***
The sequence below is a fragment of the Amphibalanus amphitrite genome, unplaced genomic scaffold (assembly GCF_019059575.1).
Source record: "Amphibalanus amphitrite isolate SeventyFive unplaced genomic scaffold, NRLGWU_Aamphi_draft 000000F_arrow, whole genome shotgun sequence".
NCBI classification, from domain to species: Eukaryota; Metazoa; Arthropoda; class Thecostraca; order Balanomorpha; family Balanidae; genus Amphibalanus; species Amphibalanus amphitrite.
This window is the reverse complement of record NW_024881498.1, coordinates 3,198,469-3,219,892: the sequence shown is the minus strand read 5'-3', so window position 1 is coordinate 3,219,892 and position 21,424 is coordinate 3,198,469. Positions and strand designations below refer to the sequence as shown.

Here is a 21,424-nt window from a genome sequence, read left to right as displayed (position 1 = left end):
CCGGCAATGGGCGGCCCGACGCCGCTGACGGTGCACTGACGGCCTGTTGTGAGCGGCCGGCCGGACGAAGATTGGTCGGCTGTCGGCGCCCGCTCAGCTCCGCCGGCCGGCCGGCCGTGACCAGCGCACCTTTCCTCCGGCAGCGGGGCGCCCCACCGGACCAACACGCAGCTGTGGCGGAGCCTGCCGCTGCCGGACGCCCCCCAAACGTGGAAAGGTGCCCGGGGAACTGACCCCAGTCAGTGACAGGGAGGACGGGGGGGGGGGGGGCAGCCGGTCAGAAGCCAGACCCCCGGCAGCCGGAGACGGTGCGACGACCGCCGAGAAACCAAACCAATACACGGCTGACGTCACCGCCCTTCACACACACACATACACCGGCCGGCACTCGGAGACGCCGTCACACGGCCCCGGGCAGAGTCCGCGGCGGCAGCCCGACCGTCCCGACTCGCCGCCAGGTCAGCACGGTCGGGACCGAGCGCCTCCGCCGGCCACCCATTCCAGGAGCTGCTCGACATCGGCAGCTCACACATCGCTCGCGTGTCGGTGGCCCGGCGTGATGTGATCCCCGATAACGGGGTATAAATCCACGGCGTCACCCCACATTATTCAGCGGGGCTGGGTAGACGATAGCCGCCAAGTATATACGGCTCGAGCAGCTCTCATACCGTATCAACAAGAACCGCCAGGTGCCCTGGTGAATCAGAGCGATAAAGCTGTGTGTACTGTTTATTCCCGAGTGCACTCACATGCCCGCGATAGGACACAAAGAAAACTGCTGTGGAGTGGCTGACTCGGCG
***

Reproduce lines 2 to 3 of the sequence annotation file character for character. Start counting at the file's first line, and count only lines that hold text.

Source record: "Amphibalanus amphitrite isolate SeventyFive unplaced genomic scaffold, NRLGWU_Aamphi_draft 000000F_arrow, whole genome shotgun sequence".
NCBI classification, from domain to species: Eukaryota; Metazoa; Arthropoda; class Thecostraca; order Balanomorpha; family Balanidae; genus Amphibalanus; species Amphibalanus amphitrite.